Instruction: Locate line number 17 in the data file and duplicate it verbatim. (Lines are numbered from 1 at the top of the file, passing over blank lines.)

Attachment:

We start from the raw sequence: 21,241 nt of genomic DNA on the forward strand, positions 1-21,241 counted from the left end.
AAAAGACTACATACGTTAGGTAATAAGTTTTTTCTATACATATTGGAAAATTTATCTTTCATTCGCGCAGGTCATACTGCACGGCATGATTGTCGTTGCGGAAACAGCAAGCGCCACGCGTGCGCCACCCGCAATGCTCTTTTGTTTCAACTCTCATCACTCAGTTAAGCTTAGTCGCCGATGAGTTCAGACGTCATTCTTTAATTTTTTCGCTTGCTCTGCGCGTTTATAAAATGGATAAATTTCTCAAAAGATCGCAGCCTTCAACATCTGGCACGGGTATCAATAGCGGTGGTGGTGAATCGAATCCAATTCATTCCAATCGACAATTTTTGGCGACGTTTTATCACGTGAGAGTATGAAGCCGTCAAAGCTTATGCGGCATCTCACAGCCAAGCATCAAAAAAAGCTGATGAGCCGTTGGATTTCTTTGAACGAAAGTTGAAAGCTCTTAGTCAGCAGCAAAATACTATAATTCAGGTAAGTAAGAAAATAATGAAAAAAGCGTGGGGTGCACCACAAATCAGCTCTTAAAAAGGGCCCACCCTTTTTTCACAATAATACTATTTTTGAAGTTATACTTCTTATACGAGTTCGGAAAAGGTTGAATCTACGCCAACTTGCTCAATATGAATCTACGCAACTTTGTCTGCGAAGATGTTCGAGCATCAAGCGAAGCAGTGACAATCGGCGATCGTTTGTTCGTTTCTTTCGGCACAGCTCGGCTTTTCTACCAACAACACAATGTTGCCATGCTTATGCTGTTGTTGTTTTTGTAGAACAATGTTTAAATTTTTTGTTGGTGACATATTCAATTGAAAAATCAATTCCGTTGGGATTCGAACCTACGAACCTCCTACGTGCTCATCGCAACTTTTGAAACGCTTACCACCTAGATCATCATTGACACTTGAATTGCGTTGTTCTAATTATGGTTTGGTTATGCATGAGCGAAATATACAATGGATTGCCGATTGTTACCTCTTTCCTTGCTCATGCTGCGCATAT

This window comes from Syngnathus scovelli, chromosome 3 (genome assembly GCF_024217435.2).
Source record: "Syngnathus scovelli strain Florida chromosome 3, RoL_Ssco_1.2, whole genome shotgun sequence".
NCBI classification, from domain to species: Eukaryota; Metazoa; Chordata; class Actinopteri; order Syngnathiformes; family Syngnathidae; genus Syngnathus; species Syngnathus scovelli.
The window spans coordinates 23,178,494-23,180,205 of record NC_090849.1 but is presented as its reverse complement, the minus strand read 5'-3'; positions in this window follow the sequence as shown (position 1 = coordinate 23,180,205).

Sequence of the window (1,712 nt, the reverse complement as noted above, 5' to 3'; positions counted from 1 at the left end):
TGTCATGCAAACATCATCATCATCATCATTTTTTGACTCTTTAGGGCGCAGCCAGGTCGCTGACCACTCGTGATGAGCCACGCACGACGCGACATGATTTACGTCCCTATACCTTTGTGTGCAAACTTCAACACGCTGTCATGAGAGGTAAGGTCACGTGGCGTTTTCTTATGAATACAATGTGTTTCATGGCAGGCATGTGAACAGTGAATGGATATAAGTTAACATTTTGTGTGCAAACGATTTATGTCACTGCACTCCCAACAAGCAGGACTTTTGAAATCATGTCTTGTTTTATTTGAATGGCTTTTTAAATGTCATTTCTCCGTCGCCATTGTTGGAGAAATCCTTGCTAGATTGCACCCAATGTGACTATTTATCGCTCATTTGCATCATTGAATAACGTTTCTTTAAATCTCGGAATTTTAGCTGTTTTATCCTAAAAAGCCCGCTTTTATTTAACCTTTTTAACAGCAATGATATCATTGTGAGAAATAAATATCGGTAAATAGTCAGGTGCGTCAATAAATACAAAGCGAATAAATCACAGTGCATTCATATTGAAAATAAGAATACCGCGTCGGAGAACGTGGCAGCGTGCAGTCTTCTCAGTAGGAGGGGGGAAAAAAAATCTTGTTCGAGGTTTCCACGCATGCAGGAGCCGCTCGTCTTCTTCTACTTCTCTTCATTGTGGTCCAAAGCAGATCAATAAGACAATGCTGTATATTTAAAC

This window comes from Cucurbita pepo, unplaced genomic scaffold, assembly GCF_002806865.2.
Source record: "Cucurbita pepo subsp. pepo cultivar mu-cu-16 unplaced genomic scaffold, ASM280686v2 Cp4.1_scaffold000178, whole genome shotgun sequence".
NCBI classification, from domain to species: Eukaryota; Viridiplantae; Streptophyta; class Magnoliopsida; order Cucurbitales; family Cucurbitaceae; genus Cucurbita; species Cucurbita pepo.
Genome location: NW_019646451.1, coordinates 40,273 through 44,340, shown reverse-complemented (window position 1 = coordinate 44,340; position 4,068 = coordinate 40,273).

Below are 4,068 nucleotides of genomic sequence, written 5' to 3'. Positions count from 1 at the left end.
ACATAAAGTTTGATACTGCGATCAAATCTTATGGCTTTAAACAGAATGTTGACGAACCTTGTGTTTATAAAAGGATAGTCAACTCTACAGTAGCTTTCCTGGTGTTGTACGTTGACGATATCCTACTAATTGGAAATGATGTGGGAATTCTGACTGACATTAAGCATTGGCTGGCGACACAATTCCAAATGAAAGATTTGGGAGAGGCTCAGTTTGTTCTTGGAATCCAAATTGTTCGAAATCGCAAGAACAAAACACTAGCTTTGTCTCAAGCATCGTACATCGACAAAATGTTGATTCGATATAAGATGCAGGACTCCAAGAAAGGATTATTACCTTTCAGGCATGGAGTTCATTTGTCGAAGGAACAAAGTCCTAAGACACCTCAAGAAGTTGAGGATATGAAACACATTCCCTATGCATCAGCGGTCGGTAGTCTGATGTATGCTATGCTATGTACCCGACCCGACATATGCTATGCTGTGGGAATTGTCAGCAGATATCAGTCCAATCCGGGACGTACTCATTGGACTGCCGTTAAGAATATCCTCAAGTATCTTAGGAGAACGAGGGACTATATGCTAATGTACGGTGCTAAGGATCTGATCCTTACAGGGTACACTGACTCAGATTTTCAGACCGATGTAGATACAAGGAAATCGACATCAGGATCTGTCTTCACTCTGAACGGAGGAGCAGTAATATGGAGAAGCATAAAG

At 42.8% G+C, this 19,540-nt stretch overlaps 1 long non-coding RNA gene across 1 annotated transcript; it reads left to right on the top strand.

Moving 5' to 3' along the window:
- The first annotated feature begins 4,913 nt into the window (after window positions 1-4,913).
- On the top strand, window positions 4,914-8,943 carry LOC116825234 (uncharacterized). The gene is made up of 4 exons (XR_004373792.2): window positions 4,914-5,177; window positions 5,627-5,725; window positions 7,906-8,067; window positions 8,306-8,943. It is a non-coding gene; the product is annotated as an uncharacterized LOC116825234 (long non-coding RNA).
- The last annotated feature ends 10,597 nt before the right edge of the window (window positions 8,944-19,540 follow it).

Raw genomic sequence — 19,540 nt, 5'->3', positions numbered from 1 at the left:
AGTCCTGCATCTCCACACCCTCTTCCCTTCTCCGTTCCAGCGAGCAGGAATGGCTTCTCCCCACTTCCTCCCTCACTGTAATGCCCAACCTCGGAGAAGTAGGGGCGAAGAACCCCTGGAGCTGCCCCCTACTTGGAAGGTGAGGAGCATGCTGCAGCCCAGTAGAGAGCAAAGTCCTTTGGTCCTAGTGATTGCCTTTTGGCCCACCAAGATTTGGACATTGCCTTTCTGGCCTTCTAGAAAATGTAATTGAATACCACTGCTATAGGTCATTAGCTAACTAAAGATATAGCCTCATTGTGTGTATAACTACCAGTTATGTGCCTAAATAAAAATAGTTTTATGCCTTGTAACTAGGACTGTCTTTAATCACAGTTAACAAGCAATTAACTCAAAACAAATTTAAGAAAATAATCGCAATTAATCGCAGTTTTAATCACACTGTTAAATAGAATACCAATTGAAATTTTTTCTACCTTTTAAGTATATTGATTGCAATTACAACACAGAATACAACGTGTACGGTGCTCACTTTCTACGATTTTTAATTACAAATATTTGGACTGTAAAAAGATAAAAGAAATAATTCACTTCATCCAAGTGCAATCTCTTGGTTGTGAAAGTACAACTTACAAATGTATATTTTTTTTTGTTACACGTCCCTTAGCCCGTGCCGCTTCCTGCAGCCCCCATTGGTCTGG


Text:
- The first annotated feature begins 4,913 nt into the window (after window positions 1-4,913).